Mitt Romney running mate Rep. Paul RyanPaul Davis RyanA warning to Ryan’s successor: The Speakership is no cakewalk Republicans divided over legislation protecting Mueller The Hill's 12:30 Report MORE (R-Wis.) on Monday accused President Obama of failing to lead the nation out of its economic slump, and vowed the GOP ticket would not dodge issues such as jobs and the mounting federal debt if they win in November.

"We are not going to duck the tough issues and kick the can down the road. We are going to lead," Ryan said to nearly constant applause in a send-off rally in his home town of Janesville, Wis., just a day before Republicans are expected to nominate the Romney-Ryan ticket in Tampa.

"We are not going to spend the next four years blaming other people for problems," he said. "We are going to take responsibility."

Ryan took specific aim at some of the comments Obama has made over the last few years, and said those remarks revealed that Obama has completely different beliefs about the role of government than Republicans. He recalled Obama's remarks to "Joe the Plumber" about the need to spread the wealth around, and said it showed Obama believes American wealth is fixed, and that it's the government's job to redistribute it.

"That's not the government's job," Ryan said. "The government's job is to set the conditions for economic growth so it can grow the pie for everybody."

He also recounted Obama's election-time comment that people in the Midwest like to "cling to their guns and religion."

"All I gotta say [is]… this Catholic deer hunter is guilty as charged and proud of that," Ryan said. "That's freedom."

Ryan also referenced Obama's controversial comment to small-business owners that "you didn't build that," which the president made while speaking about government spending on infrastructure.

"They don't need their president telling them that the government gets the credit," he said. "They need to know that we know that they built their businesses and they get the credit."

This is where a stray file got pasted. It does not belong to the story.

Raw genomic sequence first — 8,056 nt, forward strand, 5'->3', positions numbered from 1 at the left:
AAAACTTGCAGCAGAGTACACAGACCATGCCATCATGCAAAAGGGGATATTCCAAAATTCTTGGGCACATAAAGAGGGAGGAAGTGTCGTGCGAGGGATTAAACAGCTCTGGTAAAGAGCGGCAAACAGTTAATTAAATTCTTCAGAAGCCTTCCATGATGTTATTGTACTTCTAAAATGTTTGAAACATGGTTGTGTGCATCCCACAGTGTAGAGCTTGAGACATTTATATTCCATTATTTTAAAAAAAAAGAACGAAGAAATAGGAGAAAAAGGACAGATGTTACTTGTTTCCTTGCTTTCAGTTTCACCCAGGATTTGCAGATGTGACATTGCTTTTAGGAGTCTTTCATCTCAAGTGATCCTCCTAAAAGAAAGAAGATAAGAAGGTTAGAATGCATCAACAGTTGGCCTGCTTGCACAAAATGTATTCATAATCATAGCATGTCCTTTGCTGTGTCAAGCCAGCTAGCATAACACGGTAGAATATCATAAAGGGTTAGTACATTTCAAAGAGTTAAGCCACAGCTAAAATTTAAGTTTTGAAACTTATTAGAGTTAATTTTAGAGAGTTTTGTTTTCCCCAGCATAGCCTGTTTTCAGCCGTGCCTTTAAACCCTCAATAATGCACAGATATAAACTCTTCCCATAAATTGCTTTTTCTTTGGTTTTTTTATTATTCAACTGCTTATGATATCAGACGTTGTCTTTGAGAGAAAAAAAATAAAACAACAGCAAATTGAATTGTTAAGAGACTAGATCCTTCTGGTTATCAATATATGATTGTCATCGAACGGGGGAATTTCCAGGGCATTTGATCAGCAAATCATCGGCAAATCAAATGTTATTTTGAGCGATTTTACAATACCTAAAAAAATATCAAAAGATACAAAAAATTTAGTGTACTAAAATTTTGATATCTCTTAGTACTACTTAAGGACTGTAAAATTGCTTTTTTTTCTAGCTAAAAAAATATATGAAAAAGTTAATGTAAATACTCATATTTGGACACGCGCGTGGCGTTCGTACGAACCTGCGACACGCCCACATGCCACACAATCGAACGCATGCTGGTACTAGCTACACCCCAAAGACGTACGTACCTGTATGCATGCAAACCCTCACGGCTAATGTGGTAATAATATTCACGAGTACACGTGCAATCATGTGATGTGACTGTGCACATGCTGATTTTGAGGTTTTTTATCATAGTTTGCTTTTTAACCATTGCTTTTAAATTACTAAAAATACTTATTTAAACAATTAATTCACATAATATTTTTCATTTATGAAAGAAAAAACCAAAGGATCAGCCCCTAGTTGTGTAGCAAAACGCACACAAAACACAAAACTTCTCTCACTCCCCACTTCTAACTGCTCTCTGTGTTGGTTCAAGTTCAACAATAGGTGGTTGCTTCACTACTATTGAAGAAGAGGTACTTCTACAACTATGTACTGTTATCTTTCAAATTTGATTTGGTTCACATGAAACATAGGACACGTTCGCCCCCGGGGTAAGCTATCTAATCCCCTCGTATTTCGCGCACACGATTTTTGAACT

Ryan said this year's election is critical because it gives Americans a chance to choose a different path from the one Obama has set the country on, which Ryan said has led to persistent high unemployment and soaring deficits.

"This is a defining moment for our country. We have a big choice to make. We're not just picking the next president for a few years. We are picking the pathway for America for a generation," he said.

"We've seen what the president has offered. We've seen the path he has placed us on. It's a nation in debt, it's a nation in doubt, it's a nation in decline. Or we can choose a better path: re-apply those founding principles, reclaim the American idea, get people back to work and get the American idea of prosperity and opportunity society back on track, and that's exactly what we're going to do."

Ryan also contrasted Obama with Romney, saying that Romney has experience turning businesses and other organizations around.

The GOP vice presidential pick took the stage in front of a deeply sympathetic crowd that included scores of people in Ryan's extended family and community, and Ryan said several times how humbled he was by the crowd. About six minutes in, Ryan's remarks were interrupted by protesters, but they were quickly drowned out by Ryan supporters who chanted "USA, USA."

"That's right," Ryan said, cheering on his supporters. After the protesters were silenced, he said, "Sounds like we just went to state, doesn't it?"